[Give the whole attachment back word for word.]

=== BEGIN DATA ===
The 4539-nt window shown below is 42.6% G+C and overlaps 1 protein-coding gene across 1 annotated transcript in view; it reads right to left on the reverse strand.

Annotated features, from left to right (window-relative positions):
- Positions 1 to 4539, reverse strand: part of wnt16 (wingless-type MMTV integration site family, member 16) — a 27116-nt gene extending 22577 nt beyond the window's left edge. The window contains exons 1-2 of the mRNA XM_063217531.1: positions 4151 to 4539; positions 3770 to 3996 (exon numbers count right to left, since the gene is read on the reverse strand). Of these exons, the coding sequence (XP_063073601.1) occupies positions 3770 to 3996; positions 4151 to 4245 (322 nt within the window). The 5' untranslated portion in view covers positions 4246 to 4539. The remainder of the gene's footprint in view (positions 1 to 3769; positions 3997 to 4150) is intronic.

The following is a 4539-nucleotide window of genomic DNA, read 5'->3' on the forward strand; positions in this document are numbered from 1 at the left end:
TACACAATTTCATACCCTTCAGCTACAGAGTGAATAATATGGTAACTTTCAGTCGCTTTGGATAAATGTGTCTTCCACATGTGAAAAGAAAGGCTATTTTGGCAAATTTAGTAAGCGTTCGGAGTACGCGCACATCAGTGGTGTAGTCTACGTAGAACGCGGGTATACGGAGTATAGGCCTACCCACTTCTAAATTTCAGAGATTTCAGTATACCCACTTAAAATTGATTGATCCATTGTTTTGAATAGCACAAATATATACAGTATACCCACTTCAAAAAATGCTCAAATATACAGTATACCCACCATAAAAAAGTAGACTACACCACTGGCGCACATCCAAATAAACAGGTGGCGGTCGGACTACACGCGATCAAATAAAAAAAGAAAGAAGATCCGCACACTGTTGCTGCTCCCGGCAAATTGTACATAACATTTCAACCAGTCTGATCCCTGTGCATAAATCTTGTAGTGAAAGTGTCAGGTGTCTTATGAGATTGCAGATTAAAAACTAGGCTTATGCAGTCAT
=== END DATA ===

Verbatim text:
The 4539-nt window shown below is 42.6% G+C and overlaps 1 protein-coding gene across 1 annotated transcript in view; it reads right to left on the reverse strand.

Annotated features, from left to right (window-relative positions):
- Positions 1 to 4539, reverse strand: part of wnt16 (wingless-type MMTV integration site family, member 16) — a 27116-nt gene extending 22577 nt beyond the window's left edge. The window contains exons 1-2 of the mRNA XM_063217531.1: positions 4151 to 4539; positions 3770 to 3996 (exon numbers count right to left, since the gene is read on the reverse strand). Of these exons, the coding sequence (XP_063073601.1) occupies positions 3770 to 3996; positions 4151 to 4245 (322 nt within the window). The 5' untranslated portion in view covers positions 4246 to 4539. The remainder of the gene's footprint in view (positions 1 to 3769; positions 3997 to 4150) is intronic.

The following is a 4539-nucleotide window of genomic DNA, read 5'->3' on the forward strand; positions in this document are numbered from 1 at the left end:
TACACAATTTCATACCCTTCAGCTACAGAGTGAATAATATGGTAACTTTCAGTCGCTTTGGATAAATGTGTCTTCCACATGTGAAAAGAAAGGCTATTTTGGCAAATTTAGTAAGCGTTCGGAGTACGCGCACATCAGTGGTGTAGTCTACGTAGAACGCGGGTATACGGAGTATAGGCCTACCCACTTCTAAATTTCAGAGATTTCAGTATACCCACTTAAAATTGATTGATCCATTGTTTTGAATAGCACAAATATATACAGTATACCCACTTCAAAAAATGCTCAAATATACAGTATACCCACCATAAAAAAGTAGACTACACCACTGGCGCACATCCAAATAAACAGGTGGCGGTCGGACTACACGCGATCAAATAAAAAAAGAAAGAAGATCCGCACACTGTTGCTGCTCCCGGCAAATTGTACATAACATTTCAACCAGTCTGATCCCTGTGCATAAATCTTGTAGTGAAAGTGTCAGGTGTCTTATGAGATTGCAGATTAAAAACTAGGCTTATGCAGTCAT